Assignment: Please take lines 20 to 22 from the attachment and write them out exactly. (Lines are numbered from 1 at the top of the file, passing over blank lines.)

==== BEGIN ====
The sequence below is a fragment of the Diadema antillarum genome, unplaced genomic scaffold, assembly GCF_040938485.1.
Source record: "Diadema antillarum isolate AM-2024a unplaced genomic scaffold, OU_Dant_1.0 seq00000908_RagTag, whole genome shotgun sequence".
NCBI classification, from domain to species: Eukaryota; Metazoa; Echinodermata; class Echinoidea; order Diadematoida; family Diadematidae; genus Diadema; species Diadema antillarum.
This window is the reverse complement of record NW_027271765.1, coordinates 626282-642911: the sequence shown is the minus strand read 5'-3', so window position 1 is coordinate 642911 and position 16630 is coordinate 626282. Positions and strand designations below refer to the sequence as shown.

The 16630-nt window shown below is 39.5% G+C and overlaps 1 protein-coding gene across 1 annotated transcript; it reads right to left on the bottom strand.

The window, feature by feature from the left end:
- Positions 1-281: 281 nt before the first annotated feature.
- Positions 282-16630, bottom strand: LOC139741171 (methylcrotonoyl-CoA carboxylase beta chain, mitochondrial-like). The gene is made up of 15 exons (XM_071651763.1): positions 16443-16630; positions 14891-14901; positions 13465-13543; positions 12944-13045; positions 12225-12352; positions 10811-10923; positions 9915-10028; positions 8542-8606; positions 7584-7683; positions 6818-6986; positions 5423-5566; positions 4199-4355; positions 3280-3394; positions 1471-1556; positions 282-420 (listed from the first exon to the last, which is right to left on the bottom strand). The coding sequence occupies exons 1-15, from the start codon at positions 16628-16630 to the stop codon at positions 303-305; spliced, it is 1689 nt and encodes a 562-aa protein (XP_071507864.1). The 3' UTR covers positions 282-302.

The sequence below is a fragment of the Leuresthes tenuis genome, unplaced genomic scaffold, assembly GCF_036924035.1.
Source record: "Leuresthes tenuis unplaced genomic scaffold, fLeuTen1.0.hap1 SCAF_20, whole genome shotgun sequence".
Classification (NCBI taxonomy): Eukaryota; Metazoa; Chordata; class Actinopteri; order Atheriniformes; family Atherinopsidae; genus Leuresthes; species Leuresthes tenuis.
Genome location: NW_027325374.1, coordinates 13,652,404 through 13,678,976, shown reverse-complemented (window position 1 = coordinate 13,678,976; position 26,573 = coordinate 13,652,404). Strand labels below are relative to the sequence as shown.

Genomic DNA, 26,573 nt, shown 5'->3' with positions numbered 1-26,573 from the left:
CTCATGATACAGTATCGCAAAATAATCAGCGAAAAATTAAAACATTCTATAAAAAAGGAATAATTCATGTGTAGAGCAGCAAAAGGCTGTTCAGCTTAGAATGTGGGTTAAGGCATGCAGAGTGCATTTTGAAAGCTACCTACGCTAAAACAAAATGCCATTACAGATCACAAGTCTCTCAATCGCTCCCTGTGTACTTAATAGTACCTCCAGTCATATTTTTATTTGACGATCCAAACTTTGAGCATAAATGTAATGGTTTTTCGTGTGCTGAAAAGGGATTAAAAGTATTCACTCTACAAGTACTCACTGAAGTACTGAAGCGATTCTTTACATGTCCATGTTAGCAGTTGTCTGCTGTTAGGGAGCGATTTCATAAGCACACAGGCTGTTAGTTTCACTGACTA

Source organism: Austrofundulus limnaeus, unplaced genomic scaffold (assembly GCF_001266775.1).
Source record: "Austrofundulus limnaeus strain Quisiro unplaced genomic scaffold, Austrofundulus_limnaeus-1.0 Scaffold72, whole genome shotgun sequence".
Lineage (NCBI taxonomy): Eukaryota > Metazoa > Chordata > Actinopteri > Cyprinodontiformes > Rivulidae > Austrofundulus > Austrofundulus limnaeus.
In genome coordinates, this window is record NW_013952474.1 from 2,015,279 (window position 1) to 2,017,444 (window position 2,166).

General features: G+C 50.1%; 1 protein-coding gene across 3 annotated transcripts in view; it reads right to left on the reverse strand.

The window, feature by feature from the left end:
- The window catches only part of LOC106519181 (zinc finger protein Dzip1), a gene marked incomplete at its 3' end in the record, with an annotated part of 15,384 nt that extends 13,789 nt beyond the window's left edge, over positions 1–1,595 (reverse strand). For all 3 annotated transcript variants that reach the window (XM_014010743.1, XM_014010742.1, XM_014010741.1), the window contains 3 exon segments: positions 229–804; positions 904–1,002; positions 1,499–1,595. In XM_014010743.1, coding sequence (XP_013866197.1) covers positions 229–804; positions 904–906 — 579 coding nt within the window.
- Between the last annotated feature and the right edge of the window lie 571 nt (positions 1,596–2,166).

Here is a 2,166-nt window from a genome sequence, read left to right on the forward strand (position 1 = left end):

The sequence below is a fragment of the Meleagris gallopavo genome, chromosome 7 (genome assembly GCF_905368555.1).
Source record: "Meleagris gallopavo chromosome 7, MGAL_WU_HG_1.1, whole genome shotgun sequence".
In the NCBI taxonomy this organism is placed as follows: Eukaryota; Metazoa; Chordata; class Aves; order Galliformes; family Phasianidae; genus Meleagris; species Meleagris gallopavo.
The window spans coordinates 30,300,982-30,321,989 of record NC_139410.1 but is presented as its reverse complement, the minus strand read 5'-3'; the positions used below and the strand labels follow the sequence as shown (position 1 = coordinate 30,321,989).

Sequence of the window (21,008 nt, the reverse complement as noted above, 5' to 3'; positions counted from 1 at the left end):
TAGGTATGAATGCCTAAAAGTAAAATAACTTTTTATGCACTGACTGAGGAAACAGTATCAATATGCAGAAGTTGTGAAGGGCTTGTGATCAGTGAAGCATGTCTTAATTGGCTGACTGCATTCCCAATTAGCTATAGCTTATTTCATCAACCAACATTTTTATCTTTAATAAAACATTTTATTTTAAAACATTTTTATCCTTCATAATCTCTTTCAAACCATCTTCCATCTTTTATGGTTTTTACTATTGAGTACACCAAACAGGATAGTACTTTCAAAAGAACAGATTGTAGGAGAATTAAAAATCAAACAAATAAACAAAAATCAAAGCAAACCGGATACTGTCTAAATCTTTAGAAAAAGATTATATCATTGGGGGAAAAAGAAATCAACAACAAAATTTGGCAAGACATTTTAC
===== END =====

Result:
The window, feature by feature from the left end:
- The window catches only part of LOC106519181 (zinc finger protein Dzip1), a gene marked incomplete at its 3' end in the record, with an annotated part of 15,384 nt that extends 13,789 nt beyond the window's left edge, over positions 1–1,595 (reverse strand). For all 3 annotated transcript variants that reach the window (XM_014010743.1, XM_014010742.1, XM_014010741.1), the window contains 3 exon segments: positions 229–804; positions 904–1,002; positions 1,499–1,595. In XM_014010743.1, coding sequence (XP_013866197.1) covers positions 229–804; positions 904–906 — 579 coding nt within the window.
- Between the last annotated feature and the right edge of the window lie 571 nt (positions 1,596–2,166).